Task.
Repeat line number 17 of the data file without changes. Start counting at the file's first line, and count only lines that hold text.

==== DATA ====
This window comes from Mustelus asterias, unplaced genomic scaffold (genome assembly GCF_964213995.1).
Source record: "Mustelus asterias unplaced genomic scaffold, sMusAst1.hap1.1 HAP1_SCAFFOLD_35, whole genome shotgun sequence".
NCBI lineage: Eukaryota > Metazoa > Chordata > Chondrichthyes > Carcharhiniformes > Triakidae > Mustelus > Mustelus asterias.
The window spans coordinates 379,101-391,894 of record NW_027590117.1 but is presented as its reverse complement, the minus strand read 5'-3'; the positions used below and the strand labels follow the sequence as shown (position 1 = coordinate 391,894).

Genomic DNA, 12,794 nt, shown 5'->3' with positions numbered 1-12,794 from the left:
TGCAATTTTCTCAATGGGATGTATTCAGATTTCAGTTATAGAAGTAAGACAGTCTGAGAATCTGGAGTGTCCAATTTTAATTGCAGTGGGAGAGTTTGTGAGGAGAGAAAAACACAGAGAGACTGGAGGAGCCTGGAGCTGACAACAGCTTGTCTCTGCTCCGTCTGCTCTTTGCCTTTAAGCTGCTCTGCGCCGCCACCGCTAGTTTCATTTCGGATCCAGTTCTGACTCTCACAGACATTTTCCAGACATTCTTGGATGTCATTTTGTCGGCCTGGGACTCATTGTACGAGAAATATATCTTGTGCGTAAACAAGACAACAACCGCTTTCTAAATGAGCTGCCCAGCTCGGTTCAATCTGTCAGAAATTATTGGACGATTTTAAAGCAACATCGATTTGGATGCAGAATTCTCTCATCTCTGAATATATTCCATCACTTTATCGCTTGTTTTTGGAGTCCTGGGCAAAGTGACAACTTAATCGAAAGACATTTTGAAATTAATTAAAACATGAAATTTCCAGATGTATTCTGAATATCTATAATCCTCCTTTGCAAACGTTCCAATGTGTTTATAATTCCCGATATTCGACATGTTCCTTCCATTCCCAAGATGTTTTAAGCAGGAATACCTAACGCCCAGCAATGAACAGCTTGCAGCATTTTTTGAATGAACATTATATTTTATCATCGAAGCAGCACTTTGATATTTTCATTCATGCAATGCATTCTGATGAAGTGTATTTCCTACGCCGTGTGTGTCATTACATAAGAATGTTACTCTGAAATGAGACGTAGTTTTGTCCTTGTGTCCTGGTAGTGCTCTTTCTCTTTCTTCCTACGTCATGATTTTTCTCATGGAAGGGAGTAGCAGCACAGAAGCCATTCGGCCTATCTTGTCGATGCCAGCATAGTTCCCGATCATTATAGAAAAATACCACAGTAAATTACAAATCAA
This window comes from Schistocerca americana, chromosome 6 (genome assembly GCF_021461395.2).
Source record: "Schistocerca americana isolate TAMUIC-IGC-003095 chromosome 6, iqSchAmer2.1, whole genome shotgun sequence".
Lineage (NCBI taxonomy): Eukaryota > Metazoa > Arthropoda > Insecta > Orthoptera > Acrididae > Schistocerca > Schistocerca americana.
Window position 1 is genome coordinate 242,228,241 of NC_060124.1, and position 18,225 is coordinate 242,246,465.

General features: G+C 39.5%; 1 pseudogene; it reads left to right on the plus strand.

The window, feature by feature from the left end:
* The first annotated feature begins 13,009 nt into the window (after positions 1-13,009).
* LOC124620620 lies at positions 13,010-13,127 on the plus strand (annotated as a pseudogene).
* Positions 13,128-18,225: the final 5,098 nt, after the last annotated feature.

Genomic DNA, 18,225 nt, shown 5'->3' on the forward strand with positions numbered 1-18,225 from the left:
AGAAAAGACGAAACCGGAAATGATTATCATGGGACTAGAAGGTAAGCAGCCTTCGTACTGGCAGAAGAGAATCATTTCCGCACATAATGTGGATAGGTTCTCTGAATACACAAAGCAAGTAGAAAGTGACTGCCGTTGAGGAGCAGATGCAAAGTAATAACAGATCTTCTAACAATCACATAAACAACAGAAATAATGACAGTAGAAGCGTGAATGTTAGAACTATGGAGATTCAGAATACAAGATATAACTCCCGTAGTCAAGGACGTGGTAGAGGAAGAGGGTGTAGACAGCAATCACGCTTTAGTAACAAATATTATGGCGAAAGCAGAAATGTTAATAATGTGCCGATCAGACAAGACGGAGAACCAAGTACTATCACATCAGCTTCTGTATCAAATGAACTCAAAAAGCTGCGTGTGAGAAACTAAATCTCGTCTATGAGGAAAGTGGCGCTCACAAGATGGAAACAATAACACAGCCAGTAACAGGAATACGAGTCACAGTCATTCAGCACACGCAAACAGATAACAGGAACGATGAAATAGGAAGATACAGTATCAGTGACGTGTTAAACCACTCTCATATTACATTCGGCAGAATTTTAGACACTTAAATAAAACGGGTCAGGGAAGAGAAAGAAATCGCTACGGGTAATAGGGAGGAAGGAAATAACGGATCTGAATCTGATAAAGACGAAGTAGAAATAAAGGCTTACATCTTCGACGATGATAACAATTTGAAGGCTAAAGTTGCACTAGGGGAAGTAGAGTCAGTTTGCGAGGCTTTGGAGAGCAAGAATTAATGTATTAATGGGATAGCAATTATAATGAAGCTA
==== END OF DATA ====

AGAAAAGACGAAACCGGAAATGATTATCATGGGACTAGAAGGTAAGCAGCCTTCGTACTGGCAGAAGAGAATCATTTCCGCACATAATGTGGATAGGTTCTCTGAATACACAAAGCAAGTAGAAAGTGACTGCCGTTGAGGAGCAGATGCAAAGTAATAACAGATCTTCTAACAATCACATAAACAACAGAAATAATGACAGTAGAAGCGTGAATGTTAGAACTATGGAGATTCAGAATACAAGATATAACTCCCGTAGTCAAGGACGTGGTAGAGGAAGAGGGTGTAGACAGCAATCACGCTTTAGTAACAAATATTATGGCGAAAGCAGAAATGTTAATAATGTGCCGATCAGACAAGACGGAGAACCAAGTACTATCACATCAGCTTCTGTATCAAATGAACTCAAAAAGCTGCGTGTGAGAAACTAAATCTCGTCTATGAGGAAAGTGGCGCTCACAAGATGGAAACAATAACACAGCCAGTAACAGGAATACGAGTCACAGTCATTCAGCACACGCAAACAGATAACAGGAACGATGAAATAGGAAGATACAGTATCAGTGACGTGTTAAACCACTCTCATATTACATTCGGCAGAATTTTAGACACTTAAATAAAACGGGTCAGGGAAGAGAAAGAAATCGCTACGGGTAATAGGGAGGAAGGAAATAACGGATCTGAATCTGATAAAGACGAAGTAGAAATAAAGGCTTACATCTTCGACGATGATAACAATTTGAAGGCTAAAGTTGCACTAGGGGAAGTAGAGTCAGTTTGCGAGGCTTTGGAGAGCAAGAATTAATGTATTAATGGGATAGCAATTATAATGAAGCTA